[MUD-Dev] D&D vs. MMORPG "complexity"

Talanithus HTML talanithus at mindspring.com
Thu Apr 24 22:18:09 New Zealand Standard Time 2003


From: "Damion Schubert" <damion at zenofdesign.com>

> What makes Pen and Paper Games complex?  So far, the best answer
> I've seen is that the interaction of people make P&P games
> complex.  I don't buy that that makes them _more_ complex,
> however.  In a pen and paper game, you might have 6 people
> interacting.  In Shadowbane, that's not even a good party, and the
> interactions happening on a server of 1200 people as three servers
> begin to go to war are amazingly convoluted series of politics,
> personal choices, revenge, betrayal, heroism, victory and defeat.
> And this is in no way meant to boast about my game- those sorts of
> things are certainly evident in many freeware text MUDs, as well
> as games like Achaea and Dark Age of Camelot.

I agree with your conclusions here, Damion.  Both PnP and MMORPGs
find their true complexity in embracing the erratic foibles of human
nature.  But I think we find the major difference between PnP
vs. MMORPGs complexity in the fact that MMORPGs have only "coded" a
very small percentage of the possible options for that unpredictable
homo sapien nature, and thus a human Game Master is considerably
better suited for dealing with things that, frankly, MMORPGs don't
expect. Now this is not to say that MMORPGs could not expand to
cover more of these issues, but as they do I feel it will be on the
ground you referenced in your email...  with the people who inhabit
the lands as the movers and the shakers, not the code that forms
them.  I think I am going to steer this discussion in a bit of a
different direction, as I feel that the true nature of complexity in
MMORPGs is still unknown territory.  It is not a matter of coding,
programming, or hardware limitations, but rather of vision and
focus.  Lets break down the main aspects of both PnP gaming and
MMOGs, and see where they points us.

All MMOGs stress a number of factors in attempting to develop a rich
dynamic world:

  1. Character Uniqueness - how they look/dress

  2. Player Communities - how they group/behave amongst each other

  3. Profession - how they choose to develop their "skills"

  4. Playstyle - how they use all of the first three to seek
  enjoyment

PnP is quite similar, and in fact all 4 of those categories are just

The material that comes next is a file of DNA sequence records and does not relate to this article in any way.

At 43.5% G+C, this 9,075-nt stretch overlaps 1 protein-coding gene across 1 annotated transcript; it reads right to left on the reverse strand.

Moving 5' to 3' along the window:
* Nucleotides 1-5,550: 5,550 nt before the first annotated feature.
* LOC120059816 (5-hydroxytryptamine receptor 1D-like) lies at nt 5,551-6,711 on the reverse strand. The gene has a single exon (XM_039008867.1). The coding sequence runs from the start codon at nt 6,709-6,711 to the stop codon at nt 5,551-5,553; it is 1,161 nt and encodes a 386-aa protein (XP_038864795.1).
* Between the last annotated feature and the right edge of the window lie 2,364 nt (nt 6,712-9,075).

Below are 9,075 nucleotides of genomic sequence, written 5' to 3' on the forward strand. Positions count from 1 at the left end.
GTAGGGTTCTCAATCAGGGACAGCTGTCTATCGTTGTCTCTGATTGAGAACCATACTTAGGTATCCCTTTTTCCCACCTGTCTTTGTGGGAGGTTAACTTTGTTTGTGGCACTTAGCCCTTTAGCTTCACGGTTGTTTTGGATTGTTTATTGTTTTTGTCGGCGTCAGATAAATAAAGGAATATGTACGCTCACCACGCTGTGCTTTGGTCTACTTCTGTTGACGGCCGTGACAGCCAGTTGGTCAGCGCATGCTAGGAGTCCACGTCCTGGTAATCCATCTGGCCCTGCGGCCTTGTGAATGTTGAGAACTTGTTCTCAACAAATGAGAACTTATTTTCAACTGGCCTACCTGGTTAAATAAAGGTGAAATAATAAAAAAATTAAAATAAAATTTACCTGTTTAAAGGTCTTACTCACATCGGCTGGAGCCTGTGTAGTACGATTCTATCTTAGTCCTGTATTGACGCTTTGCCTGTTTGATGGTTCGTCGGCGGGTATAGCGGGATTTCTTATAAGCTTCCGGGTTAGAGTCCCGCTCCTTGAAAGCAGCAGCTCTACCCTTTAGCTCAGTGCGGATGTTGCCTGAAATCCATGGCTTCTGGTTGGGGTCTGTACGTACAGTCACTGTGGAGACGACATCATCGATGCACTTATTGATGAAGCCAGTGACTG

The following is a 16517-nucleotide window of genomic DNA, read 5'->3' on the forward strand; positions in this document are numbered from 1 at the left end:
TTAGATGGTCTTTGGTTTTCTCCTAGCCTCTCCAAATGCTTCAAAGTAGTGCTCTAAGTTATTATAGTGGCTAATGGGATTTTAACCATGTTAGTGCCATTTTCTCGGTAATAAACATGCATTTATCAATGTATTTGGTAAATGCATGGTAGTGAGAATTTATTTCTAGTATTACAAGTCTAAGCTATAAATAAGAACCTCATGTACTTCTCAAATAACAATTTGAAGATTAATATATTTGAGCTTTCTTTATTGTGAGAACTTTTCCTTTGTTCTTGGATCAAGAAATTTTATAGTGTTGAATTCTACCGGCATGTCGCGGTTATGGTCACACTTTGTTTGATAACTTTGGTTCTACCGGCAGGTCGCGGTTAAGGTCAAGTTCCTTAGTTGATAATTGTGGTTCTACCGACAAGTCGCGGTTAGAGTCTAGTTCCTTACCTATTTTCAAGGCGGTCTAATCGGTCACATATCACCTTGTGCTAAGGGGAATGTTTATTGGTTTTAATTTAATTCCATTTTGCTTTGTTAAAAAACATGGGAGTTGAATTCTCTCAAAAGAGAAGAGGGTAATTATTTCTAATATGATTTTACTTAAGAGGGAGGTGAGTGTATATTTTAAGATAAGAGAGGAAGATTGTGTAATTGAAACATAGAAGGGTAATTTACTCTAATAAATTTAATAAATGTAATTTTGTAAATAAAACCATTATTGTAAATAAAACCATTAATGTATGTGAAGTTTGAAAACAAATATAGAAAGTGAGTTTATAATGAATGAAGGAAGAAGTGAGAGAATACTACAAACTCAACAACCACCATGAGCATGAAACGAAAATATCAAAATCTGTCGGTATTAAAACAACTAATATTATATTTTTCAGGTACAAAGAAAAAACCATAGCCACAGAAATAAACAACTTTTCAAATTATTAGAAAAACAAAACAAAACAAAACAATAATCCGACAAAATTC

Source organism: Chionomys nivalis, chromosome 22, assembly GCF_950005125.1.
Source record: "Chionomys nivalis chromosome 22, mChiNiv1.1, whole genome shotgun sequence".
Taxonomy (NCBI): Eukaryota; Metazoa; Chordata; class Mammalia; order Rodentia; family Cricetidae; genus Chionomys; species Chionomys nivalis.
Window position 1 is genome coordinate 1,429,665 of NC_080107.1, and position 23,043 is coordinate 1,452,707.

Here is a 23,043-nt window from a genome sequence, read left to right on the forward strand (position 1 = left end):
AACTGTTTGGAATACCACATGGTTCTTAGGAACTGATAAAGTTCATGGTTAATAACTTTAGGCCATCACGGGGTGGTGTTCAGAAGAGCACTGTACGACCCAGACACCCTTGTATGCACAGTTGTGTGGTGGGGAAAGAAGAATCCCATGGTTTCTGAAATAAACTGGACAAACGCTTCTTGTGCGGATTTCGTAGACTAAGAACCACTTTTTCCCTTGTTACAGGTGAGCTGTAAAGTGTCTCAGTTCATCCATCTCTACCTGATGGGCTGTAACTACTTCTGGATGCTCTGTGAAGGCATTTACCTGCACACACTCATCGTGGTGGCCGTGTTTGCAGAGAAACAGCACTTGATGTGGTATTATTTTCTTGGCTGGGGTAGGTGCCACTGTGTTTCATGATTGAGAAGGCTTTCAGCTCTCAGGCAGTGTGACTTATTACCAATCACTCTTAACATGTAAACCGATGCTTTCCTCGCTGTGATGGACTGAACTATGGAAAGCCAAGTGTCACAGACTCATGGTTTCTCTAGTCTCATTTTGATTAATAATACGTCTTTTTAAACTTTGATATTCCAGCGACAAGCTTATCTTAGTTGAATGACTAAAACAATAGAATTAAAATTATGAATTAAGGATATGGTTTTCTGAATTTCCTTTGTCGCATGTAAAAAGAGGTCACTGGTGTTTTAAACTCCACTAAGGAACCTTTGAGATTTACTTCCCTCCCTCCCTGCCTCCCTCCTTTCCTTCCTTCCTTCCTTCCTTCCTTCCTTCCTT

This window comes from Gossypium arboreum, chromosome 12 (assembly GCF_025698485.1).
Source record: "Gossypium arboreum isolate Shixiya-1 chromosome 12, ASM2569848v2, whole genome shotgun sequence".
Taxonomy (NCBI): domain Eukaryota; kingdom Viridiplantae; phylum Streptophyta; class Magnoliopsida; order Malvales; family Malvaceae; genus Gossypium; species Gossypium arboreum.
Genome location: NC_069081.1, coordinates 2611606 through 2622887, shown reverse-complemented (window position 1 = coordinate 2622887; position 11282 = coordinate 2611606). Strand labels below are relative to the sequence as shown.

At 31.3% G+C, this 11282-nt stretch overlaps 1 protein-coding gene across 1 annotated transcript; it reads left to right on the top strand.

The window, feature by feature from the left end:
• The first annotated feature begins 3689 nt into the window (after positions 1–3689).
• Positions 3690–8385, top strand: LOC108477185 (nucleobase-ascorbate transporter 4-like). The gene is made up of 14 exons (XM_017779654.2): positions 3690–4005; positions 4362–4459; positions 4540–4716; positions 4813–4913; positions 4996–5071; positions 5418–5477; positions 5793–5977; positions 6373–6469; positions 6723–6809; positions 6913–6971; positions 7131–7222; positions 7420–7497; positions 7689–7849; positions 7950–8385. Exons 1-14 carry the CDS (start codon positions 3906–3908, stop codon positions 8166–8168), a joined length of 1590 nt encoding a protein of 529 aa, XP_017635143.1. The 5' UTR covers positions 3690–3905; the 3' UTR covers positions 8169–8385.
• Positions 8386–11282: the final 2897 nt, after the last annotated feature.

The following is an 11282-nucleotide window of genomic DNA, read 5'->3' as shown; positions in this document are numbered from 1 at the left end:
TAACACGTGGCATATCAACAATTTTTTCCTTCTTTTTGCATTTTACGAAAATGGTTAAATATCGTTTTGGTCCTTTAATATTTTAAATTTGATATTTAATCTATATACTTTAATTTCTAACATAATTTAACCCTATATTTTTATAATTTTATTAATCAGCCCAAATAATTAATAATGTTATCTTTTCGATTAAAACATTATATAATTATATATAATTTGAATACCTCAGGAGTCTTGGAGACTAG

as prevalent...  but there is a 5th category that supercedes them
all.  5. Creation - how they build the world around them (mainly the
GM, but to a limited extent, the players as well)

Frankly, everyone wants to be a hero (or villain), whether they are
playing a CRPG, PnP, or MMORPG.  In the first two, you are dealing
with a limited audience, and it is rather easy to accommodate that
desire.  But in an MMORPG, how does one go about this?  It is the
Mount Everest of MMORPGs, the Sorcerer's Stone, the 5th Element...
how do you let EVERYONE be a hero?

As just about all MMORPGs will attest, running game wide fiction is
a ridiculously strenuous task.  I am sure there are more then a few
list members who can recall recent sleepless nights trying to push
through a scenario/content-publish/whatever.  And for the work they
do, I applaud them....  but they will never be able to get everyone.
A large percentage of players will always somehow just miss the
boat, event, or whatever big fiesta was planned for the eve.  And
for those players, well...  they don't feel quite the Hero.  Their
guild mate might, someone they occasionally hunt with might, but
THEY don't...  and that is why that player plays the game, right?
So how can a Developer satisfy that issue?

To a degree, this is what fuels the passion of the Player vs. Player
community.  In that limited system, you CAN be the Hero/Villain all
by yourself.  You can set your goals to dominate and succeed or fail
by your own merit, and the path of destiny bends to YOUR will. The
dynamic nature of that combat, that you are pitting yourself against
another PERSON, creates the rush of satisfaction from proving your
truly heroic or villainous nature. But not all players PvP, in
fact...  most don't (at least most I know).  So how to capture those
who prefer to PvM, or RP, or just plain Socialize?  What grand
fiction can a handful of developers, writers, and (maybe) volunteers
throw together that will enthrall the masses, and have them eager to
throw their cash every month towards your house payment?

The answer is, you can't.  Not real dynamic quests, not scenarios
where each and every player CAN feel like a Hero/Villain.  It simply
is a statistical impossibility to reach everyone with the limited
staff available in a MMORPG development house. However, I do feel
there is hope.  You simply need to take the lessons of PnP,
incorporate them into your MMORPG, and teach your players to be
fishermen, not give them fish. By this, I mean that the next
generation of MMORPGs has to move beyond items 1 - 4 on my list,
which all boil down to creating individual players and groups, and
embrace the next step of item number 5, allowing players to create
individual worlds.

The MMORPG community is slowly making their way towards this goal
already.  In UO, players can create houses suited to their own whim,
literally changing pieces of the landscaping to match their vision
of what SHOULD be.  Recent newcomers in the MMOG circuit, like
Shadowbane (though some might say it's been coming for so long it's
always been here), allow you to not only create whole towns but to
wage massive political and social battles for dominance over the